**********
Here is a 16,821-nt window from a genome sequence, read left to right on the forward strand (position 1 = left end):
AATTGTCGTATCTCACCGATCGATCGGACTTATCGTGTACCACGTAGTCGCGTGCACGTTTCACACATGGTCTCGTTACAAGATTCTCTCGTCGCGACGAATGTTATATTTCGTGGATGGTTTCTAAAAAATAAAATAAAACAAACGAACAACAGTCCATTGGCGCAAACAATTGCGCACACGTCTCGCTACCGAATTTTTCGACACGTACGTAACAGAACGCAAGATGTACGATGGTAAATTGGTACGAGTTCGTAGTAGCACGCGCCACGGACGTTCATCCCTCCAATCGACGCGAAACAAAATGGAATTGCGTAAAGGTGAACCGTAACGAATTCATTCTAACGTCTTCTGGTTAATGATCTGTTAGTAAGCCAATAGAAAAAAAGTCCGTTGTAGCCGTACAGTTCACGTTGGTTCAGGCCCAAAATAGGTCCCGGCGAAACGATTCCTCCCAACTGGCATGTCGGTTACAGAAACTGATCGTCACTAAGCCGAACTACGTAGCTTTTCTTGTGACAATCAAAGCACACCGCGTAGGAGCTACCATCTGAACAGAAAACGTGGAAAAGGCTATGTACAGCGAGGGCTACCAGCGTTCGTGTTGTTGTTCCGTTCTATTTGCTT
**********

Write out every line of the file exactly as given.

Here is a 16,821-nt window from a genome sequence, read left to right on the forward strand (position 1 = left end):
AATTGTCGTATCTCACCGATCGATCGGACTTATCGTGTACCACGTAGTCGCGTGCACGTTTCACACATGGTCTCGTTACAAGATTCTCTCGTCGCGACGAATGTTATATTTCGTGGATGGTTTCTAAAAAATAAAATAAAACAAACGAACAACAGTCCATTGGCGCAAACAATTGCGCACACGTCTCGCTACCGAATTTTTCGACACGTACGTAACAGAACGCAAGATGTACGATGGTAAATTGGTACGAGTTCGTAGTAGCACGCGCCACGGACGTTCATCCCTCCAATCGACGCGAAACAAAATGGAATTGCGTAAAGGTGAACCGTAACGAATTCATTCTAACGTCTTCTGGTTAATGATCTGTTAGTAAGCCAATAGAAAAAAAGTCCGTTGTAGCCGTACAGTTCACGTTGGTTCAGGCCCAAAATAGGTCCCGGCGAAACGATTCCTCCCAACTGGCATGTCGGTTACAGAAACTGATCGTCACTAAGCCGAACTACGTAGCTTTTCTTGTGACAATCAAAGCACACCGCGTAGGAGCTACCATCTGAACAGAAAACGTGGAAAAGGCTATGTACAGCGAGGGCTACCAGCGTTCGTGTTGTTGTTCCGTTCTATTTGCTT